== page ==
With the hot summer days comes the reappearance of the juicy watermelon in our diet. While the popular sweet fruit has great health benefits on its own, do you know anything about the properties of its seeds?
We find them so unpleasant that we’ve created seedless watermelons to maximize our enjoyment of this refreshing product, but they actually have a few nutritional secrets to share with watermelon consumers. In Asian and Middle Eastern cuisines, roasted watermelon seeds are often used as healthy snacks.
1. Essential amino acids
Watermelon seeds contain l-tryptophan and glutamic acids, which the body can’t produce on its own. They’re crucial for synthesizing serotonin, facilitating the formation of collagen and connective tissues and improving the metabolism and the function of the cardiovascular system.
Also, all parts of the watermelon, including the seeds, contain citrulline, a non-essential amino acid (the body can manufacture it on its own) that can also act as an oxidant and increase l-arginine supplies in the body, helping treat high blood pressure, anemia and elevated glucose levels.
2. Healthy fats
Surprisingly, watermelon seeds are a good source of monounsaturated and polyunsaturated fatty acids that protect cardiovascular health and reverse the effects of the “bad” cholesterol on the blood vessels.
3. Vitamins and minerals
These seeds can easily replace some vitamin B supplements, because they are packed with niacin, folate, thiamine, riboflavin, vitamin B6 and pantothenic acid – these nutrients help maintain cardiovascular health and brain function and boost the immune system. In addition, watermelon seeds are rich in magnesium, potassium, manganese, iron, zinc and phosphorus.
One study has shown that the iron and zinc found in watermelon seeds is highly bioavailable compared to other foods. And 100 grams of watermelon seeds can provide 139% of the recommended daily requirement of magnesium – the mineral responsible for normal heart functioning and maintaining a stable blood pressure, as well as nourishing nerve and muscle function.
Both the fruit and its seeds are exceptionally rich in lycopene, a powerful antioxidant that helps protect your cells from damage caused by free radicals, thus decreasing the risk of many types of cancer, including prostate, breast, ovaries, lung and colon cancer. Lycopene is also important in the prevention of atherosclerosis and can improve skin health.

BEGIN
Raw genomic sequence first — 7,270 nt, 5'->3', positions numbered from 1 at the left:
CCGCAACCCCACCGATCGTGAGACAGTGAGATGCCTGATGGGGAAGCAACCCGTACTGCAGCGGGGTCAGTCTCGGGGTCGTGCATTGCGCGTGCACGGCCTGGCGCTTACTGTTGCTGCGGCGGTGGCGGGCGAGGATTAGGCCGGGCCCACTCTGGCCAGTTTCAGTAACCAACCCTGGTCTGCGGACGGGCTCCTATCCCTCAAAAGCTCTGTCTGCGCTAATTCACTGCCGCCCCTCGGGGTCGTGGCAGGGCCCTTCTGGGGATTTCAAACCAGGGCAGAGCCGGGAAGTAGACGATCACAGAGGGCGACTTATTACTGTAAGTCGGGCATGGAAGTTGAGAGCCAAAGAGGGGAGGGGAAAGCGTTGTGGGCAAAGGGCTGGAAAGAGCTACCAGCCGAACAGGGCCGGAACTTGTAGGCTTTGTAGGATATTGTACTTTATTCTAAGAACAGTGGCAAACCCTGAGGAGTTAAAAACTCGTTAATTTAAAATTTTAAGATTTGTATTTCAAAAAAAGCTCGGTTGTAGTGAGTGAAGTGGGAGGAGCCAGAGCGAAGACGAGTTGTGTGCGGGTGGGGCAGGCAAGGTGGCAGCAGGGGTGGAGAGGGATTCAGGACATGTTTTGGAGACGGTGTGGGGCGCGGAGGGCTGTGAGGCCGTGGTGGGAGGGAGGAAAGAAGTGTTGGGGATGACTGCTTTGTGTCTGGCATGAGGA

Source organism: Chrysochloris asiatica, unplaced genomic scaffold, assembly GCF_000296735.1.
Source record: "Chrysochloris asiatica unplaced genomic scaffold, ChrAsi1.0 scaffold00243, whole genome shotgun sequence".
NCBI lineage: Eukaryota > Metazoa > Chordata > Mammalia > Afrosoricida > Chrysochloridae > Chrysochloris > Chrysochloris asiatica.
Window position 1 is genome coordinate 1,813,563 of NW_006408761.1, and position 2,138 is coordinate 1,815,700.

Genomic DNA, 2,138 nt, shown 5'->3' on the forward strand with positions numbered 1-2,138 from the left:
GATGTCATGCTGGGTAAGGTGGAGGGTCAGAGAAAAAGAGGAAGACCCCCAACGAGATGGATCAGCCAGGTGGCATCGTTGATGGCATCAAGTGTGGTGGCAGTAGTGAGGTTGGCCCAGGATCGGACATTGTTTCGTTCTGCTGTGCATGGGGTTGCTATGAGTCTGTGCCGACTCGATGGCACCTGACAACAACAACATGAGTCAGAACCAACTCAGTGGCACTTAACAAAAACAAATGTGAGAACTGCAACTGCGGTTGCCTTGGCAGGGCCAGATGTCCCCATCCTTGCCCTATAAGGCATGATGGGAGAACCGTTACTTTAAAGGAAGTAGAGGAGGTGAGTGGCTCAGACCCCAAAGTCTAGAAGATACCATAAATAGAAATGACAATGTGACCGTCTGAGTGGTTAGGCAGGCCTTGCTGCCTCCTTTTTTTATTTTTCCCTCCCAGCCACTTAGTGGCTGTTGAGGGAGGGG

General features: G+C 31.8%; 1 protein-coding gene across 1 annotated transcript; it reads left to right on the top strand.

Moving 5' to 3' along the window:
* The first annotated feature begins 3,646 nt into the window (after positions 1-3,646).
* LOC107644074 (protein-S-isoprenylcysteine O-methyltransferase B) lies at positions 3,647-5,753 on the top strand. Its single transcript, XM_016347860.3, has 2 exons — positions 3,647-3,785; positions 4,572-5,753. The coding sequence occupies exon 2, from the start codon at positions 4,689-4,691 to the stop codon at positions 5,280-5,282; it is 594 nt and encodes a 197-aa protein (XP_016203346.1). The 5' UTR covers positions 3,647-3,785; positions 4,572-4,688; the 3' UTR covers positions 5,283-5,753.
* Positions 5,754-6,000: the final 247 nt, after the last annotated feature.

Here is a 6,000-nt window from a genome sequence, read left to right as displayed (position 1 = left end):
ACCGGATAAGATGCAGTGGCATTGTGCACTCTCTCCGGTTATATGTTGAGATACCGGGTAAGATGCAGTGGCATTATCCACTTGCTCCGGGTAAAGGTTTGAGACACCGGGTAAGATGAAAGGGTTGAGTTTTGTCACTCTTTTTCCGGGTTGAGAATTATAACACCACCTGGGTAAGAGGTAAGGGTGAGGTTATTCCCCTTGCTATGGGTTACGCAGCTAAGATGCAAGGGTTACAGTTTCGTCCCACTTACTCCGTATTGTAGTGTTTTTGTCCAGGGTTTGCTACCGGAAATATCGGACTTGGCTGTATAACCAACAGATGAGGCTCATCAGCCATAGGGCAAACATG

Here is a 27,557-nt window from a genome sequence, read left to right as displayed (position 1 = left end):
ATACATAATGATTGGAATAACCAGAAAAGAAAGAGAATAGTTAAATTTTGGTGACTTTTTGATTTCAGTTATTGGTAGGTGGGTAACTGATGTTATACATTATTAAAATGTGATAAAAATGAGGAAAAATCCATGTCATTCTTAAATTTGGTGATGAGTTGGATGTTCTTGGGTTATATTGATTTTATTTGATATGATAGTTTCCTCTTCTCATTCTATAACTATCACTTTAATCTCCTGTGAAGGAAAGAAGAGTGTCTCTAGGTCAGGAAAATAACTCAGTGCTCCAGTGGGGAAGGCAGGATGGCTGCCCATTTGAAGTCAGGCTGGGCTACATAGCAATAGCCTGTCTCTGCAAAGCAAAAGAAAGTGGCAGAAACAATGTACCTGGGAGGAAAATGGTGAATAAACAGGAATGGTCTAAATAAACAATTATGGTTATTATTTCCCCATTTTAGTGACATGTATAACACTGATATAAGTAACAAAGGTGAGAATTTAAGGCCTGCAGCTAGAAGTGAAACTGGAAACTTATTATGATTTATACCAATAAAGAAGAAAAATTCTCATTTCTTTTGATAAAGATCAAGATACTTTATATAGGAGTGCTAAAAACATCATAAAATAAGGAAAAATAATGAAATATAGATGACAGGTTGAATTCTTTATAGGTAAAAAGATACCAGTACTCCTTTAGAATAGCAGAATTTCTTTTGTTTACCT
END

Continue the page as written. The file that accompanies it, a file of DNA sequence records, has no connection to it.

Of course that we’re not advising you to depend on watermelons seeds as a main provider of protein, but you should know that 24 seeds come with 1 gram of protein, which is a rather valuable amount for this type of food – if you’re on a high-protein diet, consider nibbling watermelon seeds between meals to get an additional protein boost.
Nutritionists recommend consuming watermelon seeds all through the summer to improve cardiovascular health and boost cognitive performance. If you simply swallow the watermelon seeds, they will pass through the body without getting metabolized.
They also pack a good amount of dietary fiber which can improve bowel movement and digestion and even prevent diabetes. But if you chew them raw or cook, roast or ground them, you can turn these nutrient-dense seeds into a tasty healthy snack and fully use their health benefits. Need some ideas? Try this simple tea recipe!
4 tablespoons of fresh watermelon seeds, crushed or ground
2 liters of water
Boil the seeds in the water for 15 minutes. Drink the mixture during the next two days, then take one day off. You can add some lime juice to improve the flavor. Repeat procedure for one month.
This simple drink can bring you great health benefits and nourish your body with all the essential nutrients it needs, especially during the hot months. Give it a try and let us know what you think!